University Links: Home Page | Site Map
Covenant University Repository

Haematopoietic induction and hepatic protective roles of Hepacare® in CCl4-induced hepatic damaged rats

Adebayo, H. A. and Yakubu, Omolara Faith and Adegbite, Oluwatobi Samuel and Okubena, O. (2017) Haematopoietic induction and hepatic protective roles of Hepacare® in CCl4-induced hepatic damaged rats. Comp Clin Pathol.

[img] PDF
Download (1MB)


Herbal formulations are plant parts used as raw materials for self-administered pharmaceutical remedies, and many of them are being sold without any scientific validation for their potency and efficacy. This research work was aimed at evaluating the haematopoietic, biochemical, and histological effects of Hepacare®, a popularly sold herbal formulation in Nigeria against carbon tetrachloride (CCl4)-mediated liver dam- age in rats. Haematological analysis showed significant reduction (p < 0.05) in haemoglobin, red blood cell, packed cell volume, and platelet counts in CCl4-treated group when com- pared with the untreated group. These parameters were however reversed across the groups treated with the herbal formulation. Levels of alkaline phosphatase (ALP), alanine aminotransferase (ALT), aspartate aminotransferase (AST), and total bilirubin were significantly (p < 0.05) reduced after treatment of rats with the formulation which were previously elevated (p < 0.05) in the CCl4-treated group when compared with the untreated group. The CCl4-treated group exhibited significantly different activities in liver SOD and GSH enzymes. The level of MDA was lowered in the liver tissue samples of treated rats when compared with the CCl4-exposed untreated rats. The groups treated with the formulation showed signs of protection against this toxicant as evidenced by the absence of necrosis. Hepacare® showed reversal effects on the previously increased haematological parameters and damaged liver tissues with a potential to ameliorate oxidative stress in hepatic dysfunction.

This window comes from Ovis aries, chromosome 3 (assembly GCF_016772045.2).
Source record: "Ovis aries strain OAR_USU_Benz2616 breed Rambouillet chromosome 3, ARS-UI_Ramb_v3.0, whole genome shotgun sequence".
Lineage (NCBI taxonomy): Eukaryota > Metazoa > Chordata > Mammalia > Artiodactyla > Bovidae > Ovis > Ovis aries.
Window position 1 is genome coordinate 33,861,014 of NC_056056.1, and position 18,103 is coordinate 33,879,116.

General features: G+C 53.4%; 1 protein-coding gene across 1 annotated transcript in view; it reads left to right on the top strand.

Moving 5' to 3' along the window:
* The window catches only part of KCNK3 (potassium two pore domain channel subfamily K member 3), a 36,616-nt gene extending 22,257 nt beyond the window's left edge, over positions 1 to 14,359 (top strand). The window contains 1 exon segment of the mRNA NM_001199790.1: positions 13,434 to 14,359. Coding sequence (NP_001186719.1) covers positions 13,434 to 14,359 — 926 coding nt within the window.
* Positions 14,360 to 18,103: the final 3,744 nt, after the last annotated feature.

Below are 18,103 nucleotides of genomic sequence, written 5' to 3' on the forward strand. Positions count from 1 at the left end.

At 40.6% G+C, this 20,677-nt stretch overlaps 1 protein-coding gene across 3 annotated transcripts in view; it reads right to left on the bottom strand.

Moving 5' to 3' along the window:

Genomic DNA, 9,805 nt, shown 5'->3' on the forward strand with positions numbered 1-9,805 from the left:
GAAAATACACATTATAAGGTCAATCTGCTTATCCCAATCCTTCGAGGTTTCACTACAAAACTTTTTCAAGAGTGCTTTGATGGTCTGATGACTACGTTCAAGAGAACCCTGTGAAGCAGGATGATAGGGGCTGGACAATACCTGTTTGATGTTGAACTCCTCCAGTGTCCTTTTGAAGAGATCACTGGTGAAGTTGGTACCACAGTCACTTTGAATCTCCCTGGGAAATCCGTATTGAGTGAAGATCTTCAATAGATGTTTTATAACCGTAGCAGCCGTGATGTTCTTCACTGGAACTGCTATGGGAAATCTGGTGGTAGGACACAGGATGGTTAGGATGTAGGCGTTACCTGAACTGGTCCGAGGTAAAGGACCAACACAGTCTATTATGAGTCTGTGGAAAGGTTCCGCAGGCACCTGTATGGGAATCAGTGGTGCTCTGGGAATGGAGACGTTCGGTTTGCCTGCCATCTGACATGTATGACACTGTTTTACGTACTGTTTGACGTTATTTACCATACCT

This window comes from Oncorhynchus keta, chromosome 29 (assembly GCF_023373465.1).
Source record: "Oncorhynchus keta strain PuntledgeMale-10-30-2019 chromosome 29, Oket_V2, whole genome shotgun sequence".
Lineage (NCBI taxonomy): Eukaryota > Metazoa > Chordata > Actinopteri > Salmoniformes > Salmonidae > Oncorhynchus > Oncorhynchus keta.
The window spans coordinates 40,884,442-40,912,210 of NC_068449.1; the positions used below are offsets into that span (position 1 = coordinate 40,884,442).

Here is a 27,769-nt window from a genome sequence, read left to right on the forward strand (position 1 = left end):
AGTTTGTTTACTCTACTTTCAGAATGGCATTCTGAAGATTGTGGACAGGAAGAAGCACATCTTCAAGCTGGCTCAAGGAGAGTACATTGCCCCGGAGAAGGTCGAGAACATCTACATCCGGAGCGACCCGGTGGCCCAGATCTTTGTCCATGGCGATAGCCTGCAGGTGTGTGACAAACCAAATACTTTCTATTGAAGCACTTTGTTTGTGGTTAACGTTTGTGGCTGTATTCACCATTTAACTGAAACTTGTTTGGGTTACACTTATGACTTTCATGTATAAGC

Item Type: Article
Subjects: Q Science > QR Microbiology
Divisions: Faculty of Medicine, Health and Life Sciences > School of Biological Sciences
Depositing User: Mr Adewole Adewumi
Date Deposited: 29 Aug 2017 10:22
Last Modified: 29 Aug 2017 10:22

Actions (login required)

View Item View Item